How Fiber Fights Belly Fat

by Jackie Wicks

Supplements vs. Whole Foods

As previously mentioned, this question (are fiber supplements enough) is not fully explored by research, and is difficult to definitively answer. At least one study suggests that soluble fiber supplements, like psyllium husks, can have a mild but significant effect on body fat redistribution—they move fat away from the belly and towards other, less metabolically dangerous areas. However, the same study failed to show any significant difference in total fat, BMI, insulin sensitivity, or blood lipids (excepting LDL cholesterol) after 6 weeks, suggesting that there is something in whole foods which goes above and beyond the efforts of fiber.

Another study, which replaced the rice in participants’ diets with high-beta-glucan barley instead (beta-glucan is a soluble fiber found in oats and barley), showed a significant decrease in BMI, waist circumference, and belly fat when compared to the placebo (just rice). While barley is a whole grain, so is rice—in this case, the main difference between the diets that we may observe is that barley is much higher in soluble (and insoluble) fiber, which suggests that fiber does play an important role in-and-of-itself after all.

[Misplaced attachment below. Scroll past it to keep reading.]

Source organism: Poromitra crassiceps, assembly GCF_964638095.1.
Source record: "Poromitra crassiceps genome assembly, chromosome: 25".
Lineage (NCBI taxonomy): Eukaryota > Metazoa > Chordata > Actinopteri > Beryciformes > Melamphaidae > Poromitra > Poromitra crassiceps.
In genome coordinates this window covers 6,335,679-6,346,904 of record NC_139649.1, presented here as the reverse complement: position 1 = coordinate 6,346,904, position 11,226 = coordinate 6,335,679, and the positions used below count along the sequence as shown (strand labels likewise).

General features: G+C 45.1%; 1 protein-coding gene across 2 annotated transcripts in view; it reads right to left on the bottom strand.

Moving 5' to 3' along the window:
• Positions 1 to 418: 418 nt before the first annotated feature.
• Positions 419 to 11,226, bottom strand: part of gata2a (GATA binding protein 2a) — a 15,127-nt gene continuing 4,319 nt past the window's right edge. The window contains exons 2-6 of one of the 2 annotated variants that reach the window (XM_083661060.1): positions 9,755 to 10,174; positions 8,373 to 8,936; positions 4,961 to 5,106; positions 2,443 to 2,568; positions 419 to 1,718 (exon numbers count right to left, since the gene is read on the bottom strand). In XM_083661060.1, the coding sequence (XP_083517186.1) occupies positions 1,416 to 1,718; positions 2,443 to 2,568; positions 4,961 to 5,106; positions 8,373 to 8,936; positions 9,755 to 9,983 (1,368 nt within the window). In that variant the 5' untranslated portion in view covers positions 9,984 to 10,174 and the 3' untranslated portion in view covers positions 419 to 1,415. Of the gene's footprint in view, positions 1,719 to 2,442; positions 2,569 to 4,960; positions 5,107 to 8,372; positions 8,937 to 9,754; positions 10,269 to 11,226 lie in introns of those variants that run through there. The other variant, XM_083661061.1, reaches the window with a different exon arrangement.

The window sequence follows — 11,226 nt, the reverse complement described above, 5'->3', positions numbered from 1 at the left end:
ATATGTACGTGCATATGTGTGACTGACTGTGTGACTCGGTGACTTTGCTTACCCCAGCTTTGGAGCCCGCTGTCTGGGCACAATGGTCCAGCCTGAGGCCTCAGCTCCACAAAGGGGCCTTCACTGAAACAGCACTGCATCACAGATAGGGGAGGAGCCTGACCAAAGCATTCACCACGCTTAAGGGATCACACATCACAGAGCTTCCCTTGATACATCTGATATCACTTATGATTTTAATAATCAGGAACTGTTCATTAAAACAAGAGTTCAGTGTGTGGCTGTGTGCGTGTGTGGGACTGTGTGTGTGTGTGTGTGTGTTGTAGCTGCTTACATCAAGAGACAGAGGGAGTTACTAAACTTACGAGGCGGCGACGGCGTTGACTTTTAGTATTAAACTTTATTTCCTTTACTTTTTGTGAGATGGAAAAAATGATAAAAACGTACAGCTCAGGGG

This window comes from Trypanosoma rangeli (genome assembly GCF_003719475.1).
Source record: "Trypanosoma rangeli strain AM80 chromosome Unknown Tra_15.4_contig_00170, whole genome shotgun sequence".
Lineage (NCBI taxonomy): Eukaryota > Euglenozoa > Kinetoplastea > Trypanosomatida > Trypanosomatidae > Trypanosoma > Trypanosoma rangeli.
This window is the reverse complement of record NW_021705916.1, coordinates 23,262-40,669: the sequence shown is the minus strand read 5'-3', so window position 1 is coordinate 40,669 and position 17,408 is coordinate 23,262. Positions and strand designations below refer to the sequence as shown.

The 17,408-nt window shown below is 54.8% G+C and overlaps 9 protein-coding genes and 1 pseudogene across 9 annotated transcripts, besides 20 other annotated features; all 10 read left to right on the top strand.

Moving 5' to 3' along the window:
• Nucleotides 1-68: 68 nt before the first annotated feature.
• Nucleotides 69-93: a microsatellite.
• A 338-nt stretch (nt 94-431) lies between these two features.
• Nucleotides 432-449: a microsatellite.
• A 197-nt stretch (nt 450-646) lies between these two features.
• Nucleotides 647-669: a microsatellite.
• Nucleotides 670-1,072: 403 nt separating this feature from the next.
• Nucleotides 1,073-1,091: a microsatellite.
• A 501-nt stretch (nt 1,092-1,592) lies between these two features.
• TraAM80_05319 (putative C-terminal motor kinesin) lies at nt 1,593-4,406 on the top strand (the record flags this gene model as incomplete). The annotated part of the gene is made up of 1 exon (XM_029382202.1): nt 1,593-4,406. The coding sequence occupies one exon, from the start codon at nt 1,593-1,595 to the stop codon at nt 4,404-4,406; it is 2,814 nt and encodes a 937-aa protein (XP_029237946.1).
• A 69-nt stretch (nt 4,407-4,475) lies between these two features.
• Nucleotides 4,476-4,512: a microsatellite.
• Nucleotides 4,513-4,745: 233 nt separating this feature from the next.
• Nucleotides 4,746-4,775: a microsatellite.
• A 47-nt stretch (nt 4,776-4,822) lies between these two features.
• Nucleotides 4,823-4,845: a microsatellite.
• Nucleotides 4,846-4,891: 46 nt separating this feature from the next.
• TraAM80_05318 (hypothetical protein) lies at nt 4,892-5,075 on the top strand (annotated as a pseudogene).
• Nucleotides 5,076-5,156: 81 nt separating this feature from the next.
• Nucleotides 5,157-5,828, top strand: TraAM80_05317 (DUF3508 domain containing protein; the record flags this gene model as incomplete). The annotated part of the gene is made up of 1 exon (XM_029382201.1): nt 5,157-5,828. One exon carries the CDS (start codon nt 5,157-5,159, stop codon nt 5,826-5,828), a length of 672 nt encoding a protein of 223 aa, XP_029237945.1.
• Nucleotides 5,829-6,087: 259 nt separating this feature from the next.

[Note: Barley contains gluten, so if you are avoiding gluten you should not consume it.]

In the end, we don’t really know if a fiber supplement will help by itself, though it certainly won’t hurt. My personal recommendation is to increase your consumption of high-fiber foods first, particularly fruits, veggies, legumes, and whole grains, and add a fiber supplement to ‘supplement’ this diertary change. These four categories of food contain many more nutrients than fiber alone—vitamins, minerals, phytochemicals—all of which may also have beneficial effects on your weight and metabolism.

A fiber supplement can supplement the diet (this is a recurring theme for supplements!), but it should not be the ‘change’ you’re making in order to increase health, no more than cutting out red meat but not eating more veggies should be the change you make to improve colon health!

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